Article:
Expert remains confident amid attracting lost financial talents in Hong Kong
Martin Li plans to work for several years in Hong Kong when he graduates from university in order to save up money to leave. He majors in accounting and management at Hong Kong University of Science and Technology and this summer.
“I am not afraid of being jobless in the future. I am just worried about Hong Kong’s decreasing significance and competitiveness as a financial centre,” said Li.
In mid-2022, Hong Kong’s population declined 1.6% to 7,291,600 from 7,413,100 year on year. The net outflow of Hong Kong residents is more than 113,000 residents since June 2021, after deducting the population inflow.
Since January 2021, the UK has allowed all Hong Kong permanent residents born before 1997 to apply for British National (overseas) passports. According to the Home Office of the UK, 116,702 applicants have been successful as of 2022 Q2, while 68,146 of them were Hong Kongers.)
Some of Li's peers also plan to emigrate because they fear Hongkongers are losing their freedom of speech. But in some cases, plans to leave are limited by financial situations.
Cherry Tsang, former KPMG accountant, left for the UK in March for political reasons, and the strict Covid policies.
“My coworkers here are more open-minded and willing to express their opinions without any concerns,” Tsang said in London.
Politics aside, Hong Kong’s living environment, fast-paced lifestyle and working conditions are other factors both Tsang and Li considered.
Dr.Vera Yuen Wing-han, an economics lecturer at the University of Hong Kong, said that the emigration waves post neither immediate nor critical impact on the local financial industry, since corporates are attracting and retaining employees through promotions and salary raises.
In fact, the mass emigration benefits those who stay because it is now easier for them to get a job or a promotion, she added.
Although the effects of emigration have yet to cause major problems for the finance sector , local quarantine policies have caused a loss of foreign financial talents, said Dr. Yuen.
Managers in Hong Kong face challenges in hiring and maintaining expatriate staff. About 48% of fund management companies with operations in the city said it’s “extremely difficult” to attract and retain financial talents for global roles, according to a survey conducted by Hong Kong Investment Funds Association in July.
On the contrary, Tsang has discovered that London’s accounting and finance job market is booming alongside economic recovery from the pandemic.
Li also said that Hong Kong lost its influence and competitiveness as a financial hub over the past two years due to pandemic policies when compared with other Asian countries, despite the vast amount of mainland companies listed in Hong Kong.
Hong Kong now ranks fourth behind Singapore in the Global Financial Centres Index released in September., Singapore has moved up from the sixth to the third, compared to the data in March.
Dr. Yuen is worried that the current emigration and loss of talent may drive financial institutions out of Hong Kong. Once the brain drain reaches a threshold, foreign companies may opt not to establish their branches or headquarters in Hong Kong, Dr.Yuen said.
In 2021, American hedge fund Elliot Management closed all its offices in Hong Kong, following the footsteps of Motley Fool, a US-based private financial and investing advice company. It announced its exit from the local market in 2020.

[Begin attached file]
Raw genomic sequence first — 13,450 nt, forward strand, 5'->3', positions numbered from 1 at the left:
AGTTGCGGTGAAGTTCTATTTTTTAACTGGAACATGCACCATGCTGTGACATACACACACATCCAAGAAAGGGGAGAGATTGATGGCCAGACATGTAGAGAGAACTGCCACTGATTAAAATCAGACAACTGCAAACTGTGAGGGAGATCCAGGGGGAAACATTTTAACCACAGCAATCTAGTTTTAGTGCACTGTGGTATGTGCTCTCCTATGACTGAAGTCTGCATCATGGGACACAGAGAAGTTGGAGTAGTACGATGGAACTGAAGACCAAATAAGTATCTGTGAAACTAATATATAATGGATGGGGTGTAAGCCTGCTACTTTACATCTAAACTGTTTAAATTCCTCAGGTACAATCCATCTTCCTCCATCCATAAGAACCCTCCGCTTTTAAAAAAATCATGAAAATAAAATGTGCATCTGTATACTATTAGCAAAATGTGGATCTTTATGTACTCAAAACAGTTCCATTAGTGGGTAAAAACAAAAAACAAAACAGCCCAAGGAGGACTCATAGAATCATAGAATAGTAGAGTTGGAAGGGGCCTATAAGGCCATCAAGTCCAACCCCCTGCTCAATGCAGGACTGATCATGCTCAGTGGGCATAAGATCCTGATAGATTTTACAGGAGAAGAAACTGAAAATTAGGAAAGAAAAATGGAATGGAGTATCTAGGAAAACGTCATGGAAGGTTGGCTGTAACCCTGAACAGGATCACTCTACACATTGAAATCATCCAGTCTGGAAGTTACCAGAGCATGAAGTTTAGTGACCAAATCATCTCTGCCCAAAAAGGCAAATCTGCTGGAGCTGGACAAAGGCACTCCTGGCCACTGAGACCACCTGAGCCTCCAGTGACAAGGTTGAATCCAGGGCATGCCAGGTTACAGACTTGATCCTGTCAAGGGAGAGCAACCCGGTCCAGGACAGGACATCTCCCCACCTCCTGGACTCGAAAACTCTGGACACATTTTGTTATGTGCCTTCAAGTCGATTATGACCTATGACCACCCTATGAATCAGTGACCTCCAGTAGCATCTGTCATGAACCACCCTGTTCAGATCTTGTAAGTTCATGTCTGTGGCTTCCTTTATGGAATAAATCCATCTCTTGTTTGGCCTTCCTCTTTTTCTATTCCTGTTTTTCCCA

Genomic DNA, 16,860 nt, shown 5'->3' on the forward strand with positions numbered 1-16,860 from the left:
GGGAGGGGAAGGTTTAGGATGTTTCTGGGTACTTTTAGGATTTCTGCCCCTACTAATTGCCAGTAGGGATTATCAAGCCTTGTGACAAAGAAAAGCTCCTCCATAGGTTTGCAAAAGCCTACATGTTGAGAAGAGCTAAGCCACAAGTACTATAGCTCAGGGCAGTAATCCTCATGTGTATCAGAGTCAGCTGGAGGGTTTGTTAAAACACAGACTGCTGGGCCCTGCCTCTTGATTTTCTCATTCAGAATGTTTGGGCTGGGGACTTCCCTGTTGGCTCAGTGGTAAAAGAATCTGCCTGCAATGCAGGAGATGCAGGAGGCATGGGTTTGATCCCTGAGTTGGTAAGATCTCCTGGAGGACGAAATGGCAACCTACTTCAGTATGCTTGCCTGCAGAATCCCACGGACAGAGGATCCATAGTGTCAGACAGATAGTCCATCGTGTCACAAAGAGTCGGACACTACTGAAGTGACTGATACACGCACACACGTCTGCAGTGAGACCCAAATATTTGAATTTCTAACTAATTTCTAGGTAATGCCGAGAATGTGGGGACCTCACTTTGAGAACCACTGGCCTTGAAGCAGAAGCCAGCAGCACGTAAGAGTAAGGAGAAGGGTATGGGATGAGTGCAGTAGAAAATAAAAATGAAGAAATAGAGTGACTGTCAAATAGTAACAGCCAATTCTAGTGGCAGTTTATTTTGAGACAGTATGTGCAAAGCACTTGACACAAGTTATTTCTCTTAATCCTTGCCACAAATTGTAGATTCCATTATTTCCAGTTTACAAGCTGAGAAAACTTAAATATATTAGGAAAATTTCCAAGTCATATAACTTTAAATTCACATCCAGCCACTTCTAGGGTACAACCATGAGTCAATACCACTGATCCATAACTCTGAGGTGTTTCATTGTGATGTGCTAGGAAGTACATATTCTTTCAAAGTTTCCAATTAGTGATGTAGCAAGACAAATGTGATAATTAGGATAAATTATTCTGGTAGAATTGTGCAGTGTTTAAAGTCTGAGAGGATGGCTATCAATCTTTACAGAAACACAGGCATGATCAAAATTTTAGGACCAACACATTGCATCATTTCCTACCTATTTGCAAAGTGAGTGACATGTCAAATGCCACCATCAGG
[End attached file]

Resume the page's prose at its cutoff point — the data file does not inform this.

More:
Since 2019, the number of regional headquarters in Hong Kong has shrunk..from 1,541 to 1,457 in 2021. Both America-based and Japan-based regional headquarters contracted approximately 10%.
Maintaining its charm
Dr.Yuen said a simple taxation system and low-income tax rates are Hong Kong’s advantages in attracting and retaining talents.
Under the progressivetax system, individuals are taxed on their net chargeable income, starting from 2% to 17%, according to the Inland Revenue Department of Hong Kong.
In comparison, the income tax rate of the UK ranges between 0% to 45%, while that of Canada varies from 15% to 33%.
Dr.Yuen said the straightforward working visa requirement is another long-running advantage of Hong Kong because it provides an alternative to foreign talents who may not be able to obtain a working visa elsewhere Another significant edge of Hong Kong over its Asian counterparts, such as Singapore, is its proximity to China, Dr.Yuen said. Under China’s efforts to control capital, mainland investors can weigh in around the globe through Hong Kong’s financial markets.
“Hong Kong is a stepping stone for foreign institutions and investors to enter the China market,” said Dr.Yuen.
Since September 26, the Hong Kong government has lifted compulsory hotel quarantine for arrivals. Under the new “0+3” scheme, inbound travellers need to undergo a three-day home medical observation, but are forbidden from entering certain premises, such as restaurants and clubhouses.
Hong Kong officials are confident about attracting lost talents, such as fund managers due to the quarantine easing. Paul Chan Mo-po, the financial secretary, defended the city’s reputation as a financial hub in a blog published in October.
“Hong Kong has been developing and growing in the face of fierce competition. There is no need to downplay ourselves or avoid talking about shortcomings; What we really need to do is to take measures to further enhance the competitiveness of our financial market,” said Chan.
《The Young Reporter》
The Young Reporter (TYR) started as a newspaper in 1969. Today, it is published across multiple media platforms and updated constantly to bring the latest news and analyses to its readers.
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